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Climate change effects on North Central region and how NDC can address them – Ngozi Edum

Climate change refers to the significant changes in the global temperature, precipitation, wind pattern, and other measures of climate which occur over several decades, according to the Intergovernmental Panel on Climate Change (IPCC).

Ngozi Edum
Ngozi Edum

The vulnerability of North Central to climate change is linked to her reliance on climate-dependent activities such as agriculture, which is climate regulated. So, climate change impacts are exacerbated in this region.

On July 26, 2020, Abuja recorded its worst flooding, a torrential rainfall which lasted for six hours and left behind tales of pain as many houses were submerged, bridges collapsed, loss of properties and loss of human lives. Flooding is just one out of the many impacts of climate change faced in the North Central.

The continuous clash between the Fulani herdsmen and farmers is another example of climate change impact this is due to the struggle for land resources because of limited arable land resources. The high rate of deforestation in the North leading to desert encroachment has forced the herders to move down towards the North Central in search of pastures for their cattle. This always result in clashes with loss of lives and properties, and has led to food scarcity as most farmers are not able to engage in farming activities either due to destruction of their farmlands or insecurity. This has adverse impact on both livelihood and socio-economic status of majority of people in the North Central.

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For farmers especially those in farm settlement area in Gwagwalada, a rural community in Abuja, most of their farming activities are carried out close to the riverbank, this is because of the proximity to the river as a source of irrigation. The noticeable increase of the water level and most recently the flooding of the riverbank which resulted in the washing off of their farmlands left an unforgettable sorrowful experience for them.

Also, the loss of forest resources due to the high rate of deforestation has depleted most of the trees species. Most households depend on the charcoal trade as a source of livelihood; this trade results in the loss of forest resources and increases the climate change impact. Desertification and wind erosion are few of the consequences of this act.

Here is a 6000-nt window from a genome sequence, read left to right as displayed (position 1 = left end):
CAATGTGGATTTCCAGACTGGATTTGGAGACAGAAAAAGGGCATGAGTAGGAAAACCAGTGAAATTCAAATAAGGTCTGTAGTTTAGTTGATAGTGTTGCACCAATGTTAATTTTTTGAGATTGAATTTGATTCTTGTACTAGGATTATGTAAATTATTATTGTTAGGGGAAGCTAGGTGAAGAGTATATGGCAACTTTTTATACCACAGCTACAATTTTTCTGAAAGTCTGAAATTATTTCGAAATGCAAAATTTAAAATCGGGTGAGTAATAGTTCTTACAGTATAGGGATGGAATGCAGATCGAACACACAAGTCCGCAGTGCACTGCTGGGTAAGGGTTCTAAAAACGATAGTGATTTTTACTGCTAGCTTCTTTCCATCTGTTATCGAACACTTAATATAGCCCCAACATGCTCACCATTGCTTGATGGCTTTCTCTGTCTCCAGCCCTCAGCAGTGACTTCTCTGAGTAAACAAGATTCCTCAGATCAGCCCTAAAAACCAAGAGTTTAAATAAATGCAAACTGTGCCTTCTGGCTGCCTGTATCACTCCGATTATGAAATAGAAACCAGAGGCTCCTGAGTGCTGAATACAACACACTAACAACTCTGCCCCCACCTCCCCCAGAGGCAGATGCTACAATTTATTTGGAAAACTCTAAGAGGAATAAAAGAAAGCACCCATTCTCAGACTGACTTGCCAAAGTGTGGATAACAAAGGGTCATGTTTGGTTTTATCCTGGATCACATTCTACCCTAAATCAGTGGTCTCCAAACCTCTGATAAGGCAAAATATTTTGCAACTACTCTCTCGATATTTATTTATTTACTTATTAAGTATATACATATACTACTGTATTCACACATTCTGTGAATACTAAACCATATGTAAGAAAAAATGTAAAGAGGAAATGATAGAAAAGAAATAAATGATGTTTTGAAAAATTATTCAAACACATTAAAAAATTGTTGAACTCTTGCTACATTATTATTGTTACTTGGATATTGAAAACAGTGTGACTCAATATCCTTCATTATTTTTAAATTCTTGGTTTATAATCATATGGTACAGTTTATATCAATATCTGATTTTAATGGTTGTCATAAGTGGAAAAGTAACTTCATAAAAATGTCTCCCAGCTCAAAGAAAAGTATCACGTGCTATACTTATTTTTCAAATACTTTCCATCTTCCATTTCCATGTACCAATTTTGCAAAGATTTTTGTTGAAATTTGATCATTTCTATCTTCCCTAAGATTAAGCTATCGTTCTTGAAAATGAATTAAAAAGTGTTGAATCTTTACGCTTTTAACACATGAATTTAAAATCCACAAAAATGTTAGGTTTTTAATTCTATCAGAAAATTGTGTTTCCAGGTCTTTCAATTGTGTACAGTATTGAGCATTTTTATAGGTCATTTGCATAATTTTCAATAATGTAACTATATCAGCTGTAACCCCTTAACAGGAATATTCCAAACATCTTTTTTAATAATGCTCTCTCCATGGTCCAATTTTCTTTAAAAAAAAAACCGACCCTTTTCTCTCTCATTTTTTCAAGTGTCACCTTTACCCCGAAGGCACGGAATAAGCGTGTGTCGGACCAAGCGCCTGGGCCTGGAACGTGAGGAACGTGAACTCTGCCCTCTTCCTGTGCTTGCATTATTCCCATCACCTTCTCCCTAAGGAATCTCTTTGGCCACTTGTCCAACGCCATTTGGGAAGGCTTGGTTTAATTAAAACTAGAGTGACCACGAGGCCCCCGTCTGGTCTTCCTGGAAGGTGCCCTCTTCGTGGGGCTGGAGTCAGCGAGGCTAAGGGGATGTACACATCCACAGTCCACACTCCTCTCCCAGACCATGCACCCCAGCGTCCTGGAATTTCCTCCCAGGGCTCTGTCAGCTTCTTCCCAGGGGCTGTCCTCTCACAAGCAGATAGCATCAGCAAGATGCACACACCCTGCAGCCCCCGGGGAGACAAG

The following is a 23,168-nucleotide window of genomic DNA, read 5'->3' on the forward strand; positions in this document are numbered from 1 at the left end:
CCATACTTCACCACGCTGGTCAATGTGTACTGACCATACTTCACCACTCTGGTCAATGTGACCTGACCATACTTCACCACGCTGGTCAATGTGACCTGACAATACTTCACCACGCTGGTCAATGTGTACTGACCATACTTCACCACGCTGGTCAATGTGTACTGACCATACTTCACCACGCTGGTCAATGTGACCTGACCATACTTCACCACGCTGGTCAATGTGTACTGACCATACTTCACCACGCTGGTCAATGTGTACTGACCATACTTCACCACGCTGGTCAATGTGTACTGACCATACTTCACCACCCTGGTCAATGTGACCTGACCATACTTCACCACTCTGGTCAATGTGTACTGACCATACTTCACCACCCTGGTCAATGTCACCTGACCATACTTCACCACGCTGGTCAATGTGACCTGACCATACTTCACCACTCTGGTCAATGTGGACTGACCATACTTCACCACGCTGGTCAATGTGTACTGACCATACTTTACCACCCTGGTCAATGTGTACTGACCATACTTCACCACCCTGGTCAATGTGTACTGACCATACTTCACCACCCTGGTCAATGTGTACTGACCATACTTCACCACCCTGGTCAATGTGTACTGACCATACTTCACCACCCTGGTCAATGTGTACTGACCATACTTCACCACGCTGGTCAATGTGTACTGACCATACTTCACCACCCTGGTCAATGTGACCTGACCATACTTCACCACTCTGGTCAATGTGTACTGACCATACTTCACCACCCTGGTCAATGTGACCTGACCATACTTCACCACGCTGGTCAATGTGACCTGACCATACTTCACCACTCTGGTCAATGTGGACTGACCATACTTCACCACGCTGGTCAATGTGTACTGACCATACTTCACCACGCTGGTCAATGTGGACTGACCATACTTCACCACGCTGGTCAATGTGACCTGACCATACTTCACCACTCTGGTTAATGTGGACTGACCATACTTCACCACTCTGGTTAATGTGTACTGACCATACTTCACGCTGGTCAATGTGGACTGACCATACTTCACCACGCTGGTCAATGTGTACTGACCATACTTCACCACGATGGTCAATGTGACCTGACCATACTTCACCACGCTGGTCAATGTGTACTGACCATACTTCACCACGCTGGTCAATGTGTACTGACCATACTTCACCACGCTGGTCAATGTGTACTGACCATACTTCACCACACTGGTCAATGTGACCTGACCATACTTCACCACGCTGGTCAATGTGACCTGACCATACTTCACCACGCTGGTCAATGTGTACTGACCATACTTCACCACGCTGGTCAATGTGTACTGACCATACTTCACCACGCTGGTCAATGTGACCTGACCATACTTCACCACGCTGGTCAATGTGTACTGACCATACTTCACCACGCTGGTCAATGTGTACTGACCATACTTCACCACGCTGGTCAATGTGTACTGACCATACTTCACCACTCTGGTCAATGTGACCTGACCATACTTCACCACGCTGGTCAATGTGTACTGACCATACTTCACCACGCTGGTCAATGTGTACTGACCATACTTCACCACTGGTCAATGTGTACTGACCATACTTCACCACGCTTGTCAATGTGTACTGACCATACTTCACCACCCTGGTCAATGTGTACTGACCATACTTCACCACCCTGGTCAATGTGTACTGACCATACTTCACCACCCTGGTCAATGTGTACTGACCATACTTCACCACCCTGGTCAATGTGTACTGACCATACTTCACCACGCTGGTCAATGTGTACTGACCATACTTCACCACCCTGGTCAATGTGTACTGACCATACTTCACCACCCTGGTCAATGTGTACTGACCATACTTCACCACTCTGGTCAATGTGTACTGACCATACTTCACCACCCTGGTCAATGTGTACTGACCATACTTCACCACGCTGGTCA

One of Nigeria’s Nationally Determined Contribution (NDC) priority sectors is agriculture and land use. This sector is of huge importance to Nigeria because more than 70% of the population are involved in agriculture and agriculture-related activities.

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There is need to adopt both mitigation and adaptation strategies in dealing with the climate impact experience in this sector. There is need to provide farmers with climate-resilient seed species, as this will help them adapt favorably to the challenges of low harvest yield as a result of climate change.

There is need to adopt climate-smart agriculture techniques, this involves a set of strategies that provides both mitigation and adaptation approaches in solving challenges faced in the agriculture sector.

Rather than supply farmers with inorganic fertilisers which also contributes to emission of greenhouse gases (GHGs), the government should encourage the use of organic fertilisers and develop the capacity of farmers through extension education on the impact of climate change to agriculture.

The government should also encourage more farmers to engage in agroforestry, which is a practice of raising both agricultural crops and tree crops. These tree crops will help restore soil fertility and also act as windbreak which will prevent wind erosion and reduce desert encroachment which is faced in the North.

There is a need to raise awareness on a switch to other renewable and environmentally friendly fuel for cooking, such as fuel-efficient cooking stoves and liquefied natural gas (LNG). Government can partner with private organisations to subsidise these and give out to households where there is a huge dependence on firewood and charcoal. This will help to reduce deforestation and desertification in these areas.

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Conclusively, looking at Nigeria’s NDC, reducing our GHGs both directly and indirectly by 65% is an ambitious plan, but there is a need to develop collaboration with stakeholders whose actions or activities contribute to climate change and who are also impacted by the effects of climate change. These stakeholders include farmers and indigenous people who live in rural and marginalised communities. The government most times fails to include these people during policy drafting and when the policy is finally approved, enforcement becomes a problem. To achieve success in the NDC, it is important that everyone is actively involved in all the processes.

Ngozi Edum’s essay emerged the second runner up for the maiden edition of the NDC essay competition organised by the Centre for Climate Change and Development, Alex Ekwueme Federal University Ndufu Alike, Nigeria in collaboration with the World Resources Institute (WRI)

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